The sense of gaming and movie-going is blurred in the aforementioned Tokyo sequence that immediately precedes the corridor scene. Alice finds herself in the opening title sequence from Resident Evil: Afterlife (one of my favourite credit sequences). Anderson even borrows shots from his previous film. In this film’s world it is a ‘test sequence’, a recreation, a fabrication, a game of sorts. For Anderson, movies are games and vice versa. Both are better than the real.

Later, Alice discovers a chamber filled with her clones; an impossible room in which her likenesses hang like merchandise on spiraling tracks. It feeds into the larger plot of cloning and the concept of eroded self, but its also as though she – and we – are being asked to face her ‘infinite lives’. The privilege of endless resets in a video game. Do over after do over after do over, presently coldly, frankly, with a thousand blank expressions.

Not everything hits perfectly. Pretty much everything involving the gun-toting men who rush into the facility to rescue Alice and co. feels a little flat compared to whatever Jovovich is up to, and the cliffhanger coda at the White House teeters on self-parody and ends on maybe the most garish shot of the entire franchise. But the remainder feels eerily, icily beautiful. Resident Evil: Retribution is so complete in its hybridisation of movie and video game that it feels programmed, robotic, dystopian in a way that stretches beyond its post-apocalyptic vision. As though Anderson himself has merged with the machines of his trade, like Tetsuo: the Iron Man. The completeness of this artificiality is so coherent that it even allows lumpy dialogue and stilted performances to feel ‘right’; as though the actors have been possessed by their NPC counterparts.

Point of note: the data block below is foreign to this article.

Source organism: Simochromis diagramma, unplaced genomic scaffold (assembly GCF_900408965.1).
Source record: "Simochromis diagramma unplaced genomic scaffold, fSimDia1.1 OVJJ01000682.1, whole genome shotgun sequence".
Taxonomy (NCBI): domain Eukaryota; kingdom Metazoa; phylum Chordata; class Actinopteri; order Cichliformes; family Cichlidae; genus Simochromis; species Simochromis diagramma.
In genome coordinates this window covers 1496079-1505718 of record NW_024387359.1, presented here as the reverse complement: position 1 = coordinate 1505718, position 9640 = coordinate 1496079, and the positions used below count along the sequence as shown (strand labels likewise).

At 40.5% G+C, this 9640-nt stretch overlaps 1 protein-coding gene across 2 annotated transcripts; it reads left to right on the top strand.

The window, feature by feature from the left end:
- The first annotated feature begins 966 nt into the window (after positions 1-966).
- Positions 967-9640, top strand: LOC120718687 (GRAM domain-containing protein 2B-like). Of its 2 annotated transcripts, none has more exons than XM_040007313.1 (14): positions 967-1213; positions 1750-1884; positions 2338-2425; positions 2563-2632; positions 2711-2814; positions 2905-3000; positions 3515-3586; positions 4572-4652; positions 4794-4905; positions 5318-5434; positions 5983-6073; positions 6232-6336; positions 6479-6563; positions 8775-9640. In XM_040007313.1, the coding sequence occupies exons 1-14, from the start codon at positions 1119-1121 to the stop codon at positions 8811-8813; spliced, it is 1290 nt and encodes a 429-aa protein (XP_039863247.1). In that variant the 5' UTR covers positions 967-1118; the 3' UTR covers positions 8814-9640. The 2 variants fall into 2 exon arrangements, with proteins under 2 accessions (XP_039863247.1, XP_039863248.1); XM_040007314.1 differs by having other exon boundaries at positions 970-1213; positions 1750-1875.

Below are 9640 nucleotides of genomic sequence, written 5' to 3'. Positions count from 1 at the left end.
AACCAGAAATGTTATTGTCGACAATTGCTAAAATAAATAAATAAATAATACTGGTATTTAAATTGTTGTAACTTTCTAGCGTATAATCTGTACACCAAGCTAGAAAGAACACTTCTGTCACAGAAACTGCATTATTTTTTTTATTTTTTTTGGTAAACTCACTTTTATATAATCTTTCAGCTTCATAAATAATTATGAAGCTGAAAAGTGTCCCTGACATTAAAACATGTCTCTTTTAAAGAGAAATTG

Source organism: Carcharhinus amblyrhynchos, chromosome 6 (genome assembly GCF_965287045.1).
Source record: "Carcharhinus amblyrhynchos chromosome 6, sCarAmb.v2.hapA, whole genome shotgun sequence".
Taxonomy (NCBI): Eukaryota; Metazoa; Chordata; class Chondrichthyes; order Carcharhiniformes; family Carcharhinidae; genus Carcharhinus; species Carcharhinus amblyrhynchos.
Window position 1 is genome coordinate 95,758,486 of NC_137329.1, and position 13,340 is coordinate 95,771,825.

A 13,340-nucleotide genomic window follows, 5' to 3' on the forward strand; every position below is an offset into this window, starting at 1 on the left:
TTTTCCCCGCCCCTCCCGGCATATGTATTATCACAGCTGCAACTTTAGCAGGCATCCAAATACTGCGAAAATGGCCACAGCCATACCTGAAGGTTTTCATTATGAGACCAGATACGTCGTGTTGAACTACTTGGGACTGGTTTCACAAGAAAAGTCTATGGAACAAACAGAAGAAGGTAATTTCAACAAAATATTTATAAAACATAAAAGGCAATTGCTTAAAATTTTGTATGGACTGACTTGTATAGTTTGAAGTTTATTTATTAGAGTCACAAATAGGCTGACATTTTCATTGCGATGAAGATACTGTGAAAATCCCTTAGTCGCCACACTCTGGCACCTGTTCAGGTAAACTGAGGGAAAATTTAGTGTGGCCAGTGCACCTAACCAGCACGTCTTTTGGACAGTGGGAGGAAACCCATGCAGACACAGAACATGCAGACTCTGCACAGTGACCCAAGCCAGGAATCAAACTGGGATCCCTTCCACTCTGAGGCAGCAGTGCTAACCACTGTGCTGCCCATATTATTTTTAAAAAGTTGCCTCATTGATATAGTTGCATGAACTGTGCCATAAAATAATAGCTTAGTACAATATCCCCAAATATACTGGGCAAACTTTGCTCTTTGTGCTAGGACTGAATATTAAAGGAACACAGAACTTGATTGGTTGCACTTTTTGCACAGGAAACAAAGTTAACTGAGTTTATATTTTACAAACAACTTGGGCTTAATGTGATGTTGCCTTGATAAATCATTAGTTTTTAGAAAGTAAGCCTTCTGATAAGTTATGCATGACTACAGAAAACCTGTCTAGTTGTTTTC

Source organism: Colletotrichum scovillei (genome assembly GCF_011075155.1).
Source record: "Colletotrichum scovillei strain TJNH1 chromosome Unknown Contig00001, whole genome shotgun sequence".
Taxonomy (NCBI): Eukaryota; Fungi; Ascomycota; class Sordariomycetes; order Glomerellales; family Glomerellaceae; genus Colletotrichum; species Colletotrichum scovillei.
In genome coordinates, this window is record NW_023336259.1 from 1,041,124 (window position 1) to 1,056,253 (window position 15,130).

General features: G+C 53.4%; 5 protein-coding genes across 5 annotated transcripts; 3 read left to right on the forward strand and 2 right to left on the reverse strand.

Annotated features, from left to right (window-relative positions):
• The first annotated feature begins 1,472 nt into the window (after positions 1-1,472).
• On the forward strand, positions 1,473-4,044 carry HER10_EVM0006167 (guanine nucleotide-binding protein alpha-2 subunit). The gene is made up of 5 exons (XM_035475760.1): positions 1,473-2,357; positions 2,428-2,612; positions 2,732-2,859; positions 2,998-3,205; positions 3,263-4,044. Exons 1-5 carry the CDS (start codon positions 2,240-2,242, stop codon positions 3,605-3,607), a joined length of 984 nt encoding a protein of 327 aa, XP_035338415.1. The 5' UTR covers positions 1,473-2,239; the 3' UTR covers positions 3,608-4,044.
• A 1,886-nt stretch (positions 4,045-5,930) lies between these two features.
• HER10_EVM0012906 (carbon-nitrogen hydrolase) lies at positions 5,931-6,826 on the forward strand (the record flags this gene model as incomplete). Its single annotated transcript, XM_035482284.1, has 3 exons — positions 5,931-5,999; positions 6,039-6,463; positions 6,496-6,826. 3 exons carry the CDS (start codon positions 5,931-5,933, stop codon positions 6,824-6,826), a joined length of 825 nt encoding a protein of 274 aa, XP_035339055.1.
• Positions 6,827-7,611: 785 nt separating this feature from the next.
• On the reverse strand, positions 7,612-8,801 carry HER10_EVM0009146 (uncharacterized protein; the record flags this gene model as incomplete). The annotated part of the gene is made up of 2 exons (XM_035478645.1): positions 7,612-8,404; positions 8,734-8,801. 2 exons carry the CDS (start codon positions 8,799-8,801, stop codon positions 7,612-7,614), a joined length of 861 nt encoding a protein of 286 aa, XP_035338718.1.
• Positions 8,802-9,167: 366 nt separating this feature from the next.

It wouldn’t last. The subsequent series closer Resident Evil: The Final Chapter is arguably the worst in the six-film run and finds Anderson skidding once more out of lockstep with his goal. That’s frustrating when you look at the series as a whole, but if you allow yourself to zero-in, like Anderson does, on the end-to-end sprint of Retribution, you’ll find cold, voyeuristic commentary on our desires in entertainment and an over-indulgence in those same vices all at once.

I genuinely think this is one of the great action films of the last 20 years. Aside from its almost meta-conceptual expressions (there for the taking as intellectual Easter eggs – an indulgence of another kind), it leaves room for absolutely nothing else. It is as ruthlessly functional as Arnold Schwarzenegger in a Terminator movie. Most video game movies fail because they try to adhere to a different set of rules. Resident Evil: Retribution uses the tools of cinema to just keep on playing.